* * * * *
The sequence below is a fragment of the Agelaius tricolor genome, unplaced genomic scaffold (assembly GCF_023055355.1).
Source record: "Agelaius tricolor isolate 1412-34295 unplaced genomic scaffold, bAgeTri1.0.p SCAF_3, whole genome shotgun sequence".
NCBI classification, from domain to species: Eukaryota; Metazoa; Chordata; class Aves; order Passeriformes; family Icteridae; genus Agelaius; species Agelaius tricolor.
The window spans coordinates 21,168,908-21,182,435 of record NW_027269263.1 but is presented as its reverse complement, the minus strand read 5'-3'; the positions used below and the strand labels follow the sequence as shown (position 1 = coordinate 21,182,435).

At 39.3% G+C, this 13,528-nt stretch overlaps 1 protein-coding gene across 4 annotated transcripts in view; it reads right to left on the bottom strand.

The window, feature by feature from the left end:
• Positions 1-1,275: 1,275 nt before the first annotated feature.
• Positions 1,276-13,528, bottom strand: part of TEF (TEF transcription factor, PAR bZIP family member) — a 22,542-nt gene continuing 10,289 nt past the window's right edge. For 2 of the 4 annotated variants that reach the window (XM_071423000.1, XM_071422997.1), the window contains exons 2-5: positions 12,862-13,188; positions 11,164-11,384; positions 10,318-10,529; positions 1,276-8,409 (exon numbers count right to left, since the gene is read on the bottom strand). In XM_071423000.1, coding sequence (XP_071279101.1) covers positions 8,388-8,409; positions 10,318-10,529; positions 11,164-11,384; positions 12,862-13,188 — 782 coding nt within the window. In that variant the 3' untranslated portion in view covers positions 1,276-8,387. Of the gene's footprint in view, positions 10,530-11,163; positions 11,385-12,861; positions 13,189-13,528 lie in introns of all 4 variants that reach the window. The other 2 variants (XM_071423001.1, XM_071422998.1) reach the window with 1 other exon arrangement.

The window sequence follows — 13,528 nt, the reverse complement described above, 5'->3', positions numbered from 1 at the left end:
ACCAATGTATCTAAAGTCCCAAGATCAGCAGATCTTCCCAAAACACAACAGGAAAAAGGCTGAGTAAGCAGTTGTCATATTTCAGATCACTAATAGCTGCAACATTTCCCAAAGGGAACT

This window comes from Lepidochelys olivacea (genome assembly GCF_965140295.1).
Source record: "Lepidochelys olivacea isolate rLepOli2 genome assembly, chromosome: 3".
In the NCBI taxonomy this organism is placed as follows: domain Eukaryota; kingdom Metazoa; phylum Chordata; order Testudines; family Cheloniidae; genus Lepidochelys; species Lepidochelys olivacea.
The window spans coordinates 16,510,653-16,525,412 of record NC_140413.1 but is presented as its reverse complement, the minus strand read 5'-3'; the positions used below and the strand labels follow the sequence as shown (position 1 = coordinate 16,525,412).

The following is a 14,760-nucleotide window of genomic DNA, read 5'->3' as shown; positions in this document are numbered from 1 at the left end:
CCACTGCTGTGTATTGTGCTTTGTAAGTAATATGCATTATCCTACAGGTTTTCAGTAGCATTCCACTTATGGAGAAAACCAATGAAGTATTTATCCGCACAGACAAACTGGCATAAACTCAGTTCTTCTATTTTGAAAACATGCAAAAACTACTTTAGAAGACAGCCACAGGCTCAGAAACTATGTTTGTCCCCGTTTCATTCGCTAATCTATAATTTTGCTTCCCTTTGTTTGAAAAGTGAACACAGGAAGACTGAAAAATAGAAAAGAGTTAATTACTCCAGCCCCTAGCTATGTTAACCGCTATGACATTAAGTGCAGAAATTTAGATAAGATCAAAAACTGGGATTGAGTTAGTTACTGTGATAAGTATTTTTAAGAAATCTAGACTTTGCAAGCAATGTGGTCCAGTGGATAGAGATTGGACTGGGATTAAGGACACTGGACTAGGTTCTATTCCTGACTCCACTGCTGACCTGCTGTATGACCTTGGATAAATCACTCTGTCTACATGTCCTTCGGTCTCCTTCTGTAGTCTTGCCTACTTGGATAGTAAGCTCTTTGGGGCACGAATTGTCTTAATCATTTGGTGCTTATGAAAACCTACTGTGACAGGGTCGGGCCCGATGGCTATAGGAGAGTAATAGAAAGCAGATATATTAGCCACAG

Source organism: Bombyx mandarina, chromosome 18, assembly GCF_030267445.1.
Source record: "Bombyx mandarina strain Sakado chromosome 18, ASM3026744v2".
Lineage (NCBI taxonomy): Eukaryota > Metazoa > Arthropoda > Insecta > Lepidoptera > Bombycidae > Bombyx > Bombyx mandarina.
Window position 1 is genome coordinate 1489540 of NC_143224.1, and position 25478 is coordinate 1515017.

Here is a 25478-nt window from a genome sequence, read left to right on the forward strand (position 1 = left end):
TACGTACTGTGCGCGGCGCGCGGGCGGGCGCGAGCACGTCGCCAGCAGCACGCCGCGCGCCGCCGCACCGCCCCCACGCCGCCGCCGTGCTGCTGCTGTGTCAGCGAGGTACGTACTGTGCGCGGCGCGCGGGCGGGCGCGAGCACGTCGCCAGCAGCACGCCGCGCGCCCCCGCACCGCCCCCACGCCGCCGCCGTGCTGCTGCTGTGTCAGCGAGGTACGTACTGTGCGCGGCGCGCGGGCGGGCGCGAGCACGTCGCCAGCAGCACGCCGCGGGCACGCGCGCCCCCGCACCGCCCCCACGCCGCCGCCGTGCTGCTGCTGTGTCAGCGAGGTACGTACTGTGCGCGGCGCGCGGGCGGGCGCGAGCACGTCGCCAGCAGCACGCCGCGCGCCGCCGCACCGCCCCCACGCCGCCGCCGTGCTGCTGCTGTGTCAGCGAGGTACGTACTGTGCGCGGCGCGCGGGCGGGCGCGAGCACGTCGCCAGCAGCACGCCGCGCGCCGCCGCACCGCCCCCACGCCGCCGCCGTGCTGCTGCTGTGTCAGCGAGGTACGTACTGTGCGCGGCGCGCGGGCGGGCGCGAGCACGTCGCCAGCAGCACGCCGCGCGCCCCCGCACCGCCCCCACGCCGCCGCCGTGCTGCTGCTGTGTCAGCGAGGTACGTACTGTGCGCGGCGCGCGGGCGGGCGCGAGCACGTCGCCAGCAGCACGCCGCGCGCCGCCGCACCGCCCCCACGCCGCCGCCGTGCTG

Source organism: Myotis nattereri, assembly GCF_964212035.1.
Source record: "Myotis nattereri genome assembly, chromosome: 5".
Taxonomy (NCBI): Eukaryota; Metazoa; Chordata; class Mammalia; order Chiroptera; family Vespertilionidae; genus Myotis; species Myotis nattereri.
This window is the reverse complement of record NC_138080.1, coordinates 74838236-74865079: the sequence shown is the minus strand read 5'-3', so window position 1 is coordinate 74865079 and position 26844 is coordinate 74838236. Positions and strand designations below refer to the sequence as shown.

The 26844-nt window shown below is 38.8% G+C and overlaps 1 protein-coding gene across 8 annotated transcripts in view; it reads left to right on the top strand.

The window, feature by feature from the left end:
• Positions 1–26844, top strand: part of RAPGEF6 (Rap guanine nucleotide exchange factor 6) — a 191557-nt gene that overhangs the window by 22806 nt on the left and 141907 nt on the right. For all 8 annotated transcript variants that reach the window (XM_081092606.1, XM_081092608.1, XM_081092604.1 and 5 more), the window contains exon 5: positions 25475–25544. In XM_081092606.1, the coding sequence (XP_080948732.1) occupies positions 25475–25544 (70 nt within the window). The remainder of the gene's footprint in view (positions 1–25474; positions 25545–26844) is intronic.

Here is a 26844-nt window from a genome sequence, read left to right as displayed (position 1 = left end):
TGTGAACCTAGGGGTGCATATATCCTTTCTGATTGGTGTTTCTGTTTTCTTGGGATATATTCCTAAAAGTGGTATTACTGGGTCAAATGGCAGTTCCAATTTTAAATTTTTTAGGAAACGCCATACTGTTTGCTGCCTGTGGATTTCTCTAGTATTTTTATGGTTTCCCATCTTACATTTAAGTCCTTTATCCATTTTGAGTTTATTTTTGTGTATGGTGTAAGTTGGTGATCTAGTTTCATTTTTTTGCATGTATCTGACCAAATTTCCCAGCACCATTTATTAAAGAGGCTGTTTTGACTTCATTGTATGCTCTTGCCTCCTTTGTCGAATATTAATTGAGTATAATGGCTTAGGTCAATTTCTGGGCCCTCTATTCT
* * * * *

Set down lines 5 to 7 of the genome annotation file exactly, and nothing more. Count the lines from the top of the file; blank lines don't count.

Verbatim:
At 39.3% G+C, this 13,528-nt stretch overlaps 1 protein-coding gene across 4 annotated transcripts in view; it reads right to left on the bottom strand.

The window, feature by feature from the left end:
• Positions 1-1,275: 1,275 nt before the first annotated feature.